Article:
We have these moments in life, many more than we know, when we’re looking down that proverbial road, imagining what’s to become of us. We tell ourselves an infinity of lies: that we missed the deadline, that we won’t make it, that we’ll never measure up. And then by some rare form of grace, we’re on the other side of that same road, perhaps a little tainted, but wondering why we devoted so much time to worrying about the destination when we knew we could manage the journey all along. This I believe: we as human beings have a wondrous ability to adapt and evolve endlessly throughout the course of our lifetime.
I’ve gone through countless cycles of being set in my ways and then eventually surrendering to change. I was raised in a traditional family of four, and attended a private Catholic school with my brother. The community was as small as its people’s mindsets. I followed suit and found it easy to adopt rituals: sleeping with a night light, not questioning authority—especially God, and doing nearly everything in my power to please my parents. But somehow overtime the security of that comfort blanket became more of a chokehold, and I needed to try something different. I quickly became accustomed to sleeping in the dark. I shed my timid skin around the sixth grade, and while I didn’t necessarily question authority, I was able to come to my parents with questions, and work on the whole self-esteem thing. In retrospect these achievements were small, but they built up a sense of adaptation that I respected; I wasn’t so afraid of the future.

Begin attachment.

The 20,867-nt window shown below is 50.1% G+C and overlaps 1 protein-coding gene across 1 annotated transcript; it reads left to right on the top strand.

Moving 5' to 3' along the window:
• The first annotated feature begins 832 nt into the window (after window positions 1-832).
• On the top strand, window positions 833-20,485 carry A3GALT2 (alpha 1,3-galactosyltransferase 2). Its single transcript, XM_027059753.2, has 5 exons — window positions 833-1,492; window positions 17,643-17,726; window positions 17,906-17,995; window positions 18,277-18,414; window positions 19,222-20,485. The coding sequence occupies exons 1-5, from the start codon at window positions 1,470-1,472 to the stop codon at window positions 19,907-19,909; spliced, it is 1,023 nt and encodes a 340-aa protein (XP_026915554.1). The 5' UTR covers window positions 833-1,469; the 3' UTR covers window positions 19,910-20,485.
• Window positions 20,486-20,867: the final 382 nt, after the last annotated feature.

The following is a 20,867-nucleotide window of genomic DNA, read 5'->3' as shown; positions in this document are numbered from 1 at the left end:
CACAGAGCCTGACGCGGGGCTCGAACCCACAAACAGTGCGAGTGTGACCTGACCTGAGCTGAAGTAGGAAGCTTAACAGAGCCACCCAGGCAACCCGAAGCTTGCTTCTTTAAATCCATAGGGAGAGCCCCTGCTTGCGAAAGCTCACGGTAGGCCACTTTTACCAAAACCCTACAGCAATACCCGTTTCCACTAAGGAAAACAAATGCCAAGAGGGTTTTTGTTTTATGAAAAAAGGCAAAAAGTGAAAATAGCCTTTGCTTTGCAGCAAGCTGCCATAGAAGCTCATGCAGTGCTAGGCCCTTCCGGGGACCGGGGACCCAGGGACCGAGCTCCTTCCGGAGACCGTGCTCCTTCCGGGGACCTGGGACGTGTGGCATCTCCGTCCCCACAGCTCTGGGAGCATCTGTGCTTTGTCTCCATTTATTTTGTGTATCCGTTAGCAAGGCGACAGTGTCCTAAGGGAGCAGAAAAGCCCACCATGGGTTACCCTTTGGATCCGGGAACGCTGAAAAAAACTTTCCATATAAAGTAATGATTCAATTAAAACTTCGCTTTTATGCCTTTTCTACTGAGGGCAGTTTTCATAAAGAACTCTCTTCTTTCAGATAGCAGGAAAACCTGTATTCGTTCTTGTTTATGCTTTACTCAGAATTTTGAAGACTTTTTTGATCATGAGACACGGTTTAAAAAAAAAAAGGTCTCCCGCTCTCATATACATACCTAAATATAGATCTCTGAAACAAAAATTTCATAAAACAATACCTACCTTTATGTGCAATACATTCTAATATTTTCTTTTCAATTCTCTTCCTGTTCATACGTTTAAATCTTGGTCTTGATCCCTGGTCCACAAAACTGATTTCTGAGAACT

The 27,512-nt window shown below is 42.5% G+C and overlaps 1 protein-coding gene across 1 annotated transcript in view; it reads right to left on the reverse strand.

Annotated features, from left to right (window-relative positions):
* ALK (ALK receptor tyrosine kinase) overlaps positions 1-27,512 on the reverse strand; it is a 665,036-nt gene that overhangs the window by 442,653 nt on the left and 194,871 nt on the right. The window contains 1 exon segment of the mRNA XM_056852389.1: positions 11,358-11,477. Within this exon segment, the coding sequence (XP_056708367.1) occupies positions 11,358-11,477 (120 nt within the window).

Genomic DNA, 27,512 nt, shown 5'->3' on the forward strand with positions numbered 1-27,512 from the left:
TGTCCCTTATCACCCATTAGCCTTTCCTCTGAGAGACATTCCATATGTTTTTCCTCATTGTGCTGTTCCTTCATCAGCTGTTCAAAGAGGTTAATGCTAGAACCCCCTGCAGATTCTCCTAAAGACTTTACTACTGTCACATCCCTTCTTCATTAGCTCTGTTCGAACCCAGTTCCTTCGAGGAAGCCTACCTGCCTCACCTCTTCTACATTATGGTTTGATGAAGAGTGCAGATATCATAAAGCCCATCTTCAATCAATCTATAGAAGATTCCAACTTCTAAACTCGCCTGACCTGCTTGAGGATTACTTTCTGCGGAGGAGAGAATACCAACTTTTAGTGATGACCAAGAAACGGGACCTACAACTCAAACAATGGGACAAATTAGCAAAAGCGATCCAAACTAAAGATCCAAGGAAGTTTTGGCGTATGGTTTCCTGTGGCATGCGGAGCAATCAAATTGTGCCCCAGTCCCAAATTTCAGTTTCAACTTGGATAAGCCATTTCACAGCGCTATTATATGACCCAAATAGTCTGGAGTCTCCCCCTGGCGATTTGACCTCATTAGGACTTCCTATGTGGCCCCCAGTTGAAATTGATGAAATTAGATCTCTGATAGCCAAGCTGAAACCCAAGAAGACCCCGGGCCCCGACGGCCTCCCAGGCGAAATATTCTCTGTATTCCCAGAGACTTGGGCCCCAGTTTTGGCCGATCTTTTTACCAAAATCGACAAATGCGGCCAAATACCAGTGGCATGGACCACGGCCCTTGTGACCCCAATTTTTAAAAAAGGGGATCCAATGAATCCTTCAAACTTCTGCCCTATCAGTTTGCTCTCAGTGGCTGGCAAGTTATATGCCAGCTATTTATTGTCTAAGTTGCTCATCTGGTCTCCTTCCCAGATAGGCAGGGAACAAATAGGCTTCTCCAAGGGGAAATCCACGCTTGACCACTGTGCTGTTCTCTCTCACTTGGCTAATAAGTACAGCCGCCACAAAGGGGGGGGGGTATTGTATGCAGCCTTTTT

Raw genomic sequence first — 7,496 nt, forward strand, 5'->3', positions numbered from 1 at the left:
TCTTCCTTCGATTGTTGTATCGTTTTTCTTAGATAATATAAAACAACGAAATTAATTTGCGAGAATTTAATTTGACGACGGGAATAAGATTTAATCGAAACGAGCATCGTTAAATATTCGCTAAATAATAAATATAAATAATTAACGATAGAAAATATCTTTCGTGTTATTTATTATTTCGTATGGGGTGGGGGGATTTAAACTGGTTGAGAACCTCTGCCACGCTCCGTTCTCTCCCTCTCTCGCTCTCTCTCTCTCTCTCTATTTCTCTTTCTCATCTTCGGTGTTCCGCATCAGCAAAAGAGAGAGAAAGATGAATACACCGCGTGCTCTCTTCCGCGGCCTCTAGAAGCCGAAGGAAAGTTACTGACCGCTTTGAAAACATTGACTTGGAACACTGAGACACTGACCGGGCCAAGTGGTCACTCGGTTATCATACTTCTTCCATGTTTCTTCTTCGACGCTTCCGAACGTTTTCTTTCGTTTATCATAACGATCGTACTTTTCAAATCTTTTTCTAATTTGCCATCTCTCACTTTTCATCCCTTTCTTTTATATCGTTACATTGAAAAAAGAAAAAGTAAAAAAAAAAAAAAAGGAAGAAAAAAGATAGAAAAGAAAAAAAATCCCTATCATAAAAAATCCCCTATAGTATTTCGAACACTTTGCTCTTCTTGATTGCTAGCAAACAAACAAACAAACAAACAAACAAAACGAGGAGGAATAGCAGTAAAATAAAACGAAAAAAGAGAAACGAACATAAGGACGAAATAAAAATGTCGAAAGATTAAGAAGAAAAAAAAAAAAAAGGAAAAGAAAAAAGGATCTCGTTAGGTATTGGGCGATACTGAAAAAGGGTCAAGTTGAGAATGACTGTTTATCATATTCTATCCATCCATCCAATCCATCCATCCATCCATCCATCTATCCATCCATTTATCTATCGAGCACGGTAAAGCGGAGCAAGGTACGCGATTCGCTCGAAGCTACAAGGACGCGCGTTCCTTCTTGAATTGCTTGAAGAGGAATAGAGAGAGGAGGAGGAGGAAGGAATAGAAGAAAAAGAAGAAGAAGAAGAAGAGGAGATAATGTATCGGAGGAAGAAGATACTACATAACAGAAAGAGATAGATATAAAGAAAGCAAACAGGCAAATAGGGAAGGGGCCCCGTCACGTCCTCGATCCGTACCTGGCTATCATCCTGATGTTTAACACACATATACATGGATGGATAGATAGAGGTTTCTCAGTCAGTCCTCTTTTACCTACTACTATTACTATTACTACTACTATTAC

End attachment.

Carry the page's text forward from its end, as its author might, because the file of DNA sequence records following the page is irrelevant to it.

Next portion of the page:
A few years later, I was told I had a disease. I didn’t want to hear it. I wanted to wrap myself back up in that blanket of predictability and shut out all talk of blood sugars, and insulin, and carbohydrates. It hadn’t taken me long to become afraid again; I was frozen at the beginning of the road. The journey of being a newly diagnosed diabetic, to say the least, looked dismal and defeating. It was in my state of numbness that I began to take those first blind steps into adaptation. The change stood out like a sore thumb—literally. Each prick of the glucose meter felt like a stab to a past I could never bring back. It was one thing to accept change; it was another to be forced to cope and adapt for survival.
I now know that adaptation doesn’t come pre-packaged with a side of understanding. And when you allow yourself to go through the motions of change, the true evolution takes place, creating a new being with a new set of rituals. Like the paths we walk in life, we are ever-changing, and yet ever the same. I believe this: it is not the continuity of the road beneath of our feet that builds a new character, but rather the will to travel at all.
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